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Neurology. 1998 Jan;50(1):88-93.

Autonomic dysfunction in the Lambert-Eaton myasthenic syndrome: serologic and clinical correlates.

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  • 1Department of Neurology, Mayo Clinic, Rochester, MN 55905, USA.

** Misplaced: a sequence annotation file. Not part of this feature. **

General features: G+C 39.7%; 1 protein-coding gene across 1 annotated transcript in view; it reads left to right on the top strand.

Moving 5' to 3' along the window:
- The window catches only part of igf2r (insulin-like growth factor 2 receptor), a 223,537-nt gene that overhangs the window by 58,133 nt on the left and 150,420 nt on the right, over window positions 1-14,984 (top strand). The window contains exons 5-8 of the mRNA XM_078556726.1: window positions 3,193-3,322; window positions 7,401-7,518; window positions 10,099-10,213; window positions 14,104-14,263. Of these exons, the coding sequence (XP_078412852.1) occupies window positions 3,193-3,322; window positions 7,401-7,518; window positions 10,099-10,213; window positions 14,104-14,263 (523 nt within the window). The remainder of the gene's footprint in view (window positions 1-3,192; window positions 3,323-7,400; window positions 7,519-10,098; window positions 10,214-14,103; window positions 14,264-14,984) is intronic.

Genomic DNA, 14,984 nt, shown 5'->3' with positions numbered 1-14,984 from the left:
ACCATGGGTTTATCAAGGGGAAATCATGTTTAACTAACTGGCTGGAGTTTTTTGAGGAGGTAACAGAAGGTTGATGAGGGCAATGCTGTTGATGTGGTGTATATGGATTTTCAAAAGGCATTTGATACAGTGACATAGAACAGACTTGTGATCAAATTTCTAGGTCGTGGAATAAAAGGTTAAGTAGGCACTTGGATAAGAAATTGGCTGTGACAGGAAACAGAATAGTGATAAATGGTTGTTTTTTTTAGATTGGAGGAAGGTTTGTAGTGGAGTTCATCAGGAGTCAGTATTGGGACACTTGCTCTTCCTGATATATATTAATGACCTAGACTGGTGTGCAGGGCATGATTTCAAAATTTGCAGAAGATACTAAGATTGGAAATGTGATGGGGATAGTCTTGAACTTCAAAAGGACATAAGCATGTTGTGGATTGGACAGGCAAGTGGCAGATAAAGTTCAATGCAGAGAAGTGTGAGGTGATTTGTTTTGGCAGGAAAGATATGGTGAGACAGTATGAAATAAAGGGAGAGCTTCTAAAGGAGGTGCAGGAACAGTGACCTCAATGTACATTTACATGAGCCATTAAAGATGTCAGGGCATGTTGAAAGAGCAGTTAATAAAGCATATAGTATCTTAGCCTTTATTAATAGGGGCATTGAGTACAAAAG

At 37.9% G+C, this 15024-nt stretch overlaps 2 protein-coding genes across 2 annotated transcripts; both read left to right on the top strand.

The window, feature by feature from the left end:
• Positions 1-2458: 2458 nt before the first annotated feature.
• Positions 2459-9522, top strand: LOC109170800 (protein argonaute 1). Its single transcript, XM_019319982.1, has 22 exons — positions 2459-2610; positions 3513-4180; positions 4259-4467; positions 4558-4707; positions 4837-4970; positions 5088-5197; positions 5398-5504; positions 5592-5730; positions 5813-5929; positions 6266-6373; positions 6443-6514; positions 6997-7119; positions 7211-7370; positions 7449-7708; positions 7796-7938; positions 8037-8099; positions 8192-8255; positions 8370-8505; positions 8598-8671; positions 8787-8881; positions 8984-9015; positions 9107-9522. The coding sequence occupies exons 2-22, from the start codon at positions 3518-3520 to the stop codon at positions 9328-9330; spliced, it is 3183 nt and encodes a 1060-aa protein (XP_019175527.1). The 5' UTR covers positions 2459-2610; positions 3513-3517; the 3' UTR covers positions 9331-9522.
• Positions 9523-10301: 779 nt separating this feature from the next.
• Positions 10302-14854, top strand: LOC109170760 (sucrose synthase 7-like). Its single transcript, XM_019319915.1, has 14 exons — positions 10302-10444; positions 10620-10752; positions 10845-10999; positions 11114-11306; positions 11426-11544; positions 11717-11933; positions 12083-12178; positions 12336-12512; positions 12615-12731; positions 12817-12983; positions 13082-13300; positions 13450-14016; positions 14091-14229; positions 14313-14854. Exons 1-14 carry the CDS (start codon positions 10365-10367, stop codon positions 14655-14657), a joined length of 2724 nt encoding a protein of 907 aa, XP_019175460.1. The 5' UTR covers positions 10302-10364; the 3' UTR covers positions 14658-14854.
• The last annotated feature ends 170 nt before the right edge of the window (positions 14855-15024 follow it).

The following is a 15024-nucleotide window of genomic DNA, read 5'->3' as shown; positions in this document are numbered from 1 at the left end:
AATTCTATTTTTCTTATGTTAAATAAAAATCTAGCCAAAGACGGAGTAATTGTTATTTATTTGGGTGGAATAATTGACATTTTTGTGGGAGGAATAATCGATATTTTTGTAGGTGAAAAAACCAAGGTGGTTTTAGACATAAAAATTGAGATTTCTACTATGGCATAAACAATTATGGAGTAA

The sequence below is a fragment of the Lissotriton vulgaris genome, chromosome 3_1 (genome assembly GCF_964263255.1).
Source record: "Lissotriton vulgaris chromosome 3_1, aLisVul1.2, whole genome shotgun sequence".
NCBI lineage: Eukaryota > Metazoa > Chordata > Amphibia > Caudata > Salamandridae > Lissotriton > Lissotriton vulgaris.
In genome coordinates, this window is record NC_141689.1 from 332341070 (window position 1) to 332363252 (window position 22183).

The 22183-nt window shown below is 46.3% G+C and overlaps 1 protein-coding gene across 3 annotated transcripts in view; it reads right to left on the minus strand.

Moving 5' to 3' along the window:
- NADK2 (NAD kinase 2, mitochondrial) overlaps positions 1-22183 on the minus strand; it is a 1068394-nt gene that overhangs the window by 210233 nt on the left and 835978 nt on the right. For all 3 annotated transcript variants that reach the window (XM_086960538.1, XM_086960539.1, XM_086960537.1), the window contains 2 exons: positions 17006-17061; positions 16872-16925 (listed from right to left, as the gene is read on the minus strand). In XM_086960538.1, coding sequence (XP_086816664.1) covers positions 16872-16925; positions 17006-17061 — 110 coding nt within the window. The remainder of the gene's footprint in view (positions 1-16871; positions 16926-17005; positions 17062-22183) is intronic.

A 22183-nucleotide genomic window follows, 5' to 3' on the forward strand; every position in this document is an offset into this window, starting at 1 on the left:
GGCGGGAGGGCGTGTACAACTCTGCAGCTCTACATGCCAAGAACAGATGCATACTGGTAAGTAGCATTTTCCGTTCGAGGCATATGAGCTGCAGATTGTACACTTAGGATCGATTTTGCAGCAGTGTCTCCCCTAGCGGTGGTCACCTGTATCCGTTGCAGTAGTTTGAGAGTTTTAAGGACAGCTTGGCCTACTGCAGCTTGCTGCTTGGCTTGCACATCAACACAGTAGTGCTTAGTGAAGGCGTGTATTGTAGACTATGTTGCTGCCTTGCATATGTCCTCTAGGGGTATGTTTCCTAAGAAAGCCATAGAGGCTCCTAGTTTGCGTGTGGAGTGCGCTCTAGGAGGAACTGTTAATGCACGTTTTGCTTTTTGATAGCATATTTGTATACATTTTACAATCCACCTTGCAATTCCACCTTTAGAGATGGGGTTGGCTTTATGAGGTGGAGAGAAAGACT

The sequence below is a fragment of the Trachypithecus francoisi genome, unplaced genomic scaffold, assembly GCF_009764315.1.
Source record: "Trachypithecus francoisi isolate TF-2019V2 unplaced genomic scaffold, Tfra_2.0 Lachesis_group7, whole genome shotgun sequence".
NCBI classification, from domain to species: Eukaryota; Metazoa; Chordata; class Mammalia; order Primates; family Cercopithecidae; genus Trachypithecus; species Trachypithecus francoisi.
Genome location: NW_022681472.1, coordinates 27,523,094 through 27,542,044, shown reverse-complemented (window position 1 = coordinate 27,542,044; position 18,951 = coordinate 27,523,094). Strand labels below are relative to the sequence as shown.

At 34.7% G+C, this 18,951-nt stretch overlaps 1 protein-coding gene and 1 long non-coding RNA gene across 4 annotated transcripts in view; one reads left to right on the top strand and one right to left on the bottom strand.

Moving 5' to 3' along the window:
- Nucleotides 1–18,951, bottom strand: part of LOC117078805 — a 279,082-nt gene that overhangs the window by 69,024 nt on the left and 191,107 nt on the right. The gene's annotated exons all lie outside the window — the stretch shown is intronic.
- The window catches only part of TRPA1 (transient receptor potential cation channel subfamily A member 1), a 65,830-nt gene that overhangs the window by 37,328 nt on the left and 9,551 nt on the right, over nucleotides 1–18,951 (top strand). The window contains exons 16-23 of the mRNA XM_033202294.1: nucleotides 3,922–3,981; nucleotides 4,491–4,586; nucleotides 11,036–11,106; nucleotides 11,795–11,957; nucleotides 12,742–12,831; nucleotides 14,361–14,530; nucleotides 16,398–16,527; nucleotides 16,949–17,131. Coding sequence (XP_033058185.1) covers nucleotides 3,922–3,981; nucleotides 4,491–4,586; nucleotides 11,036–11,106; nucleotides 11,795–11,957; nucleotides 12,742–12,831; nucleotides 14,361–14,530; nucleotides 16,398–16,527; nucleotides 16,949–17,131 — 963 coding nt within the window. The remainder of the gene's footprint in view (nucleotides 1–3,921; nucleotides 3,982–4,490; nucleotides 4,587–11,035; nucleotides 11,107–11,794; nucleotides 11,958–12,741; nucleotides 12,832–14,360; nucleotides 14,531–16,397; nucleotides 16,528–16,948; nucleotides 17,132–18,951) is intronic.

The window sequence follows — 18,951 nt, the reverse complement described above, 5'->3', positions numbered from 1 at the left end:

Autonomic dysfunction is a recognized feature of the Lambert-Eaton myasthenic syndrome (LES). However, the characteristic pattern of dysautonomia has not been clearly documented and its pathophysiologic basis is not known. We therefore abstracted autonomic symptomatology and results of quantitative tests for salivation, and vasomotor, cardiovagal, and sudomotor reflexes from records of 30 LES patients. Dry mouth (77%) and impotence (45% of men) were the most common symptoms. Composite Autonomic Scoring Scale results were abnormal in 93% of patients, and autonomic failure was severe in 20%. The frequency of specific test abnormalities were the following: sudomotor function, 83%; cardiovagal reflexes, 75%; salivation, 44%; and adrenergic function, 37%. Although voltage-gated N-type calcium (Ca2+) channels are implicated in autonomic transmission, the low frequency of serum antibodies to N-type Ca2+ channels found in the patients of this study (31% positive) argues against a pathogenic role in mediating LES-related dysautonomia. In contrast, 93% of the patients were seropositive for P/Q-type Ca2+ channel antibodies. A subset of these antibodies is thought to impair neuromuscular transmission. Autoantibodies of thyrogastric or glutamic acid decarboxylase specificity (markers of predisposition to type 1 diabetes mellitus) were found in 45% of patients, and type 1 antineuronal nuclear antibody (or anti-Hu, a marker of autoimmune neuropathy associated with small-cell lung carcinoma) was found in 3%. No autoantibody correlated with autonomic dysfunction severity. Sensorimotor neuropathy was documented in five patients, and was not significantly associated with autonomic neuropathy. Autonomic failure was most severe in older subjects with cancer (p = 0.02, age by cancer interaction).

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